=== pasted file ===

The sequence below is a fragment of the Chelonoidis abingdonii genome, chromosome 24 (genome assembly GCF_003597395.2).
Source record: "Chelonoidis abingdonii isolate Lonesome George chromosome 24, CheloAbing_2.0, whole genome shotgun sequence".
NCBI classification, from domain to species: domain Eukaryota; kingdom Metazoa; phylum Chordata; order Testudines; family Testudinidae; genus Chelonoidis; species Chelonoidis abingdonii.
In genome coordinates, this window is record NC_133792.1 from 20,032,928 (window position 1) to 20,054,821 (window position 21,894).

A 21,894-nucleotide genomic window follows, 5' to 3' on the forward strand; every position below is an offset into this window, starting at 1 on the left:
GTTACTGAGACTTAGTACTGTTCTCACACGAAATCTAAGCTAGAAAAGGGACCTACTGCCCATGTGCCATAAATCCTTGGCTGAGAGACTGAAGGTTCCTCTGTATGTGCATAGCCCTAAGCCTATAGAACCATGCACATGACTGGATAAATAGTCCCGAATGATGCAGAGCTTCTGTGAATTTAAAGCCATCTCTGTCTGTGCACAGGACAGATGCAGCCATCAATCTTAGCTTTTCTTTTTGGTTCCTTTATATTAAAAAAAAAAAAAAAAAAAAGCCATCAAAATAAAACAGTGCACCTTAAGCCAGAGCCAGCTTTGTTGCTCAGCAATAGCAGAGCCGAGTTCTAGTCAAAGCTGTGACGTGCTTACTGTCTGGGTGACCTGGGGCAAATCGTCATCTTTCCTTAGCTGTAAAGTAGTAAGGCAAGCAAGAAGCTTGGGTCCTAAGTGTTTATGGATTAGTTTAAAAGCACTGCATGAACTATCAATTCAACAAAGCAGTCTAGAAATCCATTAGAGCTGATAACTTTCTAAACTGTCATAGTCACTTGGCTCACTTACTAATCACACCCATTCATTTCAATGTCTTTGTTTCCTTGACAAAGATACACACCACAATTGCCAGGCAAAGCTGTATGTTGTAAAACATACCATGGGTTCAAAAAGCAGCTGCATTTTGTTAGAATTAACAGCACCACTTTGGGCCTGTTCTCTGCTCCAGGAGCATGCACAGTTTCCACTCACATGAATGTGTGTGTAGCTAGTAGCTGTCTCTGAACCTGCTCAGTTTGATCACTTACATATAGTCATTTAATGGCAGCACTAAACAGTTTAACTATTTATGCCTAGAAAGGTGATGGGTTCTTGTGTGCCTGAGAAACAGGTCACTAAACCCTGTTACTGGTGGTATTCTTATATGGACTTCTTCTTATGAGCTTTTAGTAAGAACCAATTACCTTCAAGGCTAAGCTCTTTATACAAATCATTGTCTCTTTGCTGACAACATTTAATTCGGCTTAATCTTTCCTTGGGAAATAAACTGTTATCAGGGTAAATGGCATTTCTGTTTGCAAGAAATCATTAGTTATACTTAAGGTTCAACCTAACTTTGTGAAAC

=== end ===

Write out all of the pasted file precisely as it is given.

The sequence below is a fragment of the Chelonoidis abingdonii genome, chromosome 24 (genome assembly GCF_003597395.2).
Source record: "Chelonoidis abingdonii isolate Lonesome George chromosome 24, CheloAbing_2.0, whole genome shotgun sequence".
NCBI classification, from domain to species: domain Eukaryota; kingdom Metazoa; phylum Chordata; order Testudines; family Testudinidae; genus Chelonoidis; species Chelonoidis abingdonii.
In genome coordinates, this window is record NC_133792.1 from 20,032,928 (window position 1) to 20,054,821 (window position 21,894).

A 21,894-nucleotide genomic window follows, 5' to 3' on the forward strand; every position below is an offset into this window, starting at 1 on the left:
GTTACTGAGACTTAGTACTGTTCTCACACGAAATCTAAGCTAGAAAAGGGACCTACTGCCCATGTGCCATAAATCCTTGGCTGAGAGACTGAAGGTTCCTCTGTATGTGCATAGCCCTAAGCCTATAGAACCATGCACATGACTGGATAAATAGTCCCGAATGATGCAGAGCTTCTGTGAATTTAAAGCCATCTCTGTCTGTGCACAGGACAGATGCAGCCATCAATCTTAGCTTTTCTTTTTGGTTCCTTTATATTAAAAAAAAAAAAAAAAAAAAGCCATCAAAATAAAACAGTGCACCTTAAGCCAGAGCCAGCTTTGTTGCTCAGCAATAGCAGAGCCGAGTTCTAGTCAAAGCTGTGACGTGCTTACTGTCTGGGTGACCTGGGGCAAATCGTCATCTTTCCTTAGCTGTAAAGTAGTAAGGCAAGCAAGAAGCTTGGGTCCTAAGTGTTTATGGATTAGTTTAAAAGCACTGCATGAACTATCAATTCAACAAAGCAGTCTAGAAATCCATTAGAGCTGATAACTTTCTAAACTGTCATAGTCACTTGGCTCACTTACTAATCACACCCATTCATTTCAATGTCTTTGTTTCCTTGACAAAGATACACACCACAATTGCCAGGCAAAGCTGTATGTTGTAAAACATACCATGGGTTCAAAAAGCAGCTGCATTTTGTTAGAATTAACAGCACCACTTTGGGCCTGTTCTCTGCTCCAGGAGCATGCACAGTTTCCACTCACATGAATGTGTGTGTAGCTAGTAGCTGTCTCTGAACCTGCTCAGTTTGATCACTTACATATAGTCATTTAATGGCAGCACTAAACAGTTTAACTATTTATGCCTAGAAAGGTGATGGGTTCTTGTGTGCCTGAGAAACAGGTCACTAAACCCTGTTACTGGTGGTATTCTTATATGGACTTCTTCTTATGAGCTTTTAGTAAGAACCAATTACCTTCAAGGCTAAGCTCTTTATACAAATCATTGTCTCTTTGCTGACAACATTTAATTCGGCTTAATCTTTCCTTGGGAAATAAACTGTTATCAGGGTAAATGGCATTTCTGTTTGCAAGAAATCATTAGTTATACTTAAGGTTCAACCTAACTTTGTGAAAC